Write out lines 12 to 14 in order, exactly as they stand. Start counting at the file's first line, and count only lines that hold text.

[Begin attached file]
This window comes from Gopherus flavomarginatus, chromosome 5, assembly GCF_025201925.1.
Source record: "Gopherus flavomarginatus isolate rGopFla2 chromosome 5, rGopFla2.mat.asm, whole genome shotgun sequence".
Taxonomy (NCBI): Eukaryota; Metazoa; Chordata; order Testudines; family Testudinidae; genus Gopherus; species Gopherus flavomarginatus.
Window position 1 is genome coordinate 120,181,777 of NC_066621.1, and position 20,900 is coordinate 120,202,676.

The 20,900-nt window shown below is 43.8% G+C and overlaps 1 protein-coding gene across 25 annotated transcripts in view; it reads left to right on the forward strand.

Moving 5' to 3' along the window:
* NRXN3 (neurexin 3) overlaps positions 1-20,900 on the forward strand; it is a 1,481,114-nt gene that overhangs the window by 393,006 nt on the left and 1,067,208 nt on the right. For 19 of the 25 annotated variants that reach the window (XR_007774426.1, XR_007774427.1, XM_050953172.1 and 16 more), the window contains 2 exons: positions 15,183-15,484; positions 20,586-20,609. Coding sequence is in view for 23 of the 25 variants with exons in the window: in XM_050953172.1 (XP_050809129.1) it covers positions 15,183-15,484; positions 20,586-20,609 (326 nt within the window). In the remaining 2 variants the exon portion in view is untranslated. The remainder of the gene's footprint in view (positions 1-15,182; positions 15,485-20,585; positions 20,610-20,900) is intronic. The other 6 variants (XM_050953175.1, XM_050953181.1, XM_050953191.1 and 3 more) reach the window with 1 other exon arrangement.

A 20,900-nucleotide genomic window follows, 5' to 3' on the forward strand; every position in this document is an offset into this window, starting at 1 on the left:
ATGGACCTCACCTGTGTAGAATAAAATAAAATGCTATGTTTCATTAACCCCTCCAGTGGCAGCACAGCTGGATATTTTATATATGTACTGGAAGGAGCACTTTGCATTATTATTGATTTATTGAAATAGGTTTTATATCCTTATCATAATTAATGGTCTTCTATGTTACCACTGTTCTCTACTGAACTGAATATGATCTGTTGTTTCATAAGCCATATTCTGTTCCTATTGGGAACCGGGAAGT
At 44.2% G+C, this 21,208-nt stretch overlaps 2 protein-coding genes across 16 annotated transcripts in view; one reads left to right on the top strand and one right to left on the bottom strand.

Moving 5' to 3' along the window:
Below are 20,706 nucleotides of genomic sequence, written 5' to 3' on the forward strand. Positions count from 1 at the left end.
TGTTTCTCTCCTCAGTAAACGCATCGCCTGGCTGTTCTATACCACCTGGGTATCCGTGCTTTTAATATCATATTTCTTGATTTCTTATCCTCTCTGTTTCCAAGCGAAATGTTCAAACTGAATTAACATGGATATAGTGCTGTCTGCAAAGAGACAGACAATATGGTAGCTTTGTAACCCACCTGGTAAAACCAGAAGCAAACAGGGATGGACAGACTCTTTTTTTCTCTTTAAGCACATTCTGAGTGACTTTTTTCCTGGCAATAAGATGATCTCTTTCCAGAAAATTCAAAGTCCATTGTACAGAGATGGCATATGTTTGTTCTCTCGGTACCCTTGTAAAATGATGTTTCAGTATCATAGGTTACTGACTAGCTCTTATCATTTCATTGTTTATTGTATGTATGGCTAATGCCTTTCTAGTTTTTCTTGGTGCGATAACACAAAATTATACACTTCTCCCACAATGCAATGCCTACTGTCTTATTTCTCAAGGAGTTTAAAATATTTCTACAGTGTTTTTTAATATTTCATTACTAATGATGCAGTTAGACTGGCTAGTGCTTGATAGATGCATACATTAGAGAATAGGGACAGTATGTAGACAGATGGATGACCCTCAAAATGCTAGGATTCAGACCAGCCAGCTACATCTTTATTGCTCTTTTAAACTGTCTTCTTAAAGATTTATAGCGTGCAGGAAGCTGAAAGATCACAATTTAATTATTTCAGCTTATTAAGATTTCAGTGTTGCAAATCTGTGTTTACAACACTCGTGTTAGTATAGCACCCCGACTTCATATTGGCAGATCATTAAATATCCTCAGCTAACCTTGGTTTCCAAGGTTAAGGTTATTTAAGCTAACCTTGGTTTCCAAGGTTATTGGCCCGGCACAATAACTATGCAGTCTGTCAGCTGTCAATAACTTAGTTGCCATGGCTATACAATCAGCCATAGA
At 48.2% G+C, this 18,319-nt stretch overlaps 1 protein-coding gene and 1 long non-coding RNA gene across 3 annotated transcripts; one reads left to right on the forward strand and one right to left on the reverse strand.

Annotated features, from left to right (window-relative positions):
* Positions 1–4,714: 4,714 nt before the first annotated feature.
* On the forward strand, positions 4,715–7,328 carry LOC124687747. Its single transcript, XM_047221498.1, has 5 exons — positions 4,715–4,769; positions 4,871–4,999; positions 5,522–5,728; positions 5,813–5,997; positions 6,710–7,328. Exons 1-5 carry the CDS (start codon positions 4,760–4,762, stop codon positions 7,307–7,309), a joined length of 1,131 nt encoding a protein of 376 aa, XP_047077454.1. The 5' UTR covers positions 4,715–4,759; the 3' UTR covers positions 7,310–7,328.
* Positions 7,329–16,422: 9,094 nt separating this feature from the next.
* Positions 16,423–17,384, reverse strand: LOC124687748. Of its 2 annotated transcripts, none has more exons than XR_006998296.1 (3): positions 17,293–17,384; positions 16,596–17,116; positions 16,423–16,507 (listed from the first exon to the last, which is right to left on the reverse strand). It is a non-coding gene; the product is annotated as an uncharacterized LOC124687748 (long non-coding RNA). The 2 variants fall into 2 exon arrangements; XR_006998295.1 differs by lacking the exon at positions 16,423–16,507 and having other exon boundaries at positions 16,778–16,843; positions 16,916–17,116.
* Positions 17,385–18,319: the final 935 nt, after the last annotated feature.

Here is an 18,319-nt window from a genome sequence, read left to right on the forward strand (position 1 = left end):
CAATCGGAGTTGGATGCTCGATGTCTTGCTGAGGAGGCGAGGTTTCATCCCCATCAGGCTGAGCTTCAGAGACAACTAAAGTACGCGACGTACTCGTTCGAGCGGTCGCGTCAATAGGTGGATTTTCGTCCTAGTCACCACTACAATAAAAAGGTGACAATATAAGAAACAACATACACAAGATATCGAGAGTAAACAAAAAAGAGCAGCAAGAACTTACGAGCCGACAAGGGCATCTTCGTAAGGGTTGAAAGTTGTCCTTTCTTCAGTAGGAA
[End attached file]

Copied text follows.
Below are 20,706 nucleotides of genomic sequence, written 5' to 3' on the forward strand. Positions count from 1 at the left end.
TGTTTCTCTCCTCAGTAAACGCATCGCCTGGCTGTTCTATACCACCTGGGTATCCGTGCTTTTAATATCATATTTCTTGATTTCTTATCCTCTCTGTTTCCAAGCGAAATGTTCAAACTGAATTAACATGGATATAGTGCTGTCTGCAAAGAGACAGACAATATGGTAGCTTTGTAACCCACCTGGTAAAACCAGAAGCAAACAGGGATGGACAGACTCTTTTTTTCTCTTTAAGCACATTCTGAGTGACTTTTTTCCTGGCAATAAGATGATCTCTTTCCAGAAAATTCAAAGTCCATTGTACAGAGATGGCATATGTTTGTTCTCTCGGTACCCTTGTAAAATGATGTTTCAGTATCATAGGTTACTGACTAGCTCTTATCATTTCATTGTTTATTGTATGTATGGCTAATGCCTTTCTAGTTTTTCTTGGTGCGATAACACAAAATTATACACTTCTCCCACAATGCAATGCCTACTGTCTTATTTCTCAAGGAGTTTAAAATATTTCTACAGTGTTTTTTAATATTTCATTACTAATGATGCAGTTAGACTGGCTAGTGCTTGATAGATGCATACATTAGAGAATAGGGACAGTATGTAGACAGATGGATGACCCTCAAAATGCTAGGATTCAGACCAGCCAGCTACATCTTTATTGCTCTTTTAAACTGTCTTCTTAAAGATTTATAGCGTGCAGGAAGCTGAAAGATCACAATTTAATTATTTCAGCTTATTAAGATTTCAGTGTTGCAAATCTGTGTTTACAACACTCGTGTTAGTATAGCACCCCGACTTCATATTGGCAGATCATTAAATATCCTCAGCTAACCTTGGTTTCCAAGGTTAAGGTTATTTAAGCTAACCTTGGTTTCCAAGGTTATTGGCCCGGCACAATAACTATGCAGTCTGTCAGCTGTCAATAACTTAGTTGCCATGGCTATACAATCAGCCATAGA
At 48.2% G+C, this 18,319-nt stretch overlaps 1 protein-coding gene and 1 long non-coding RNA gene across 3 annotated transcripts; one reads left to right on the forward strand and one right to left on the reverse strand.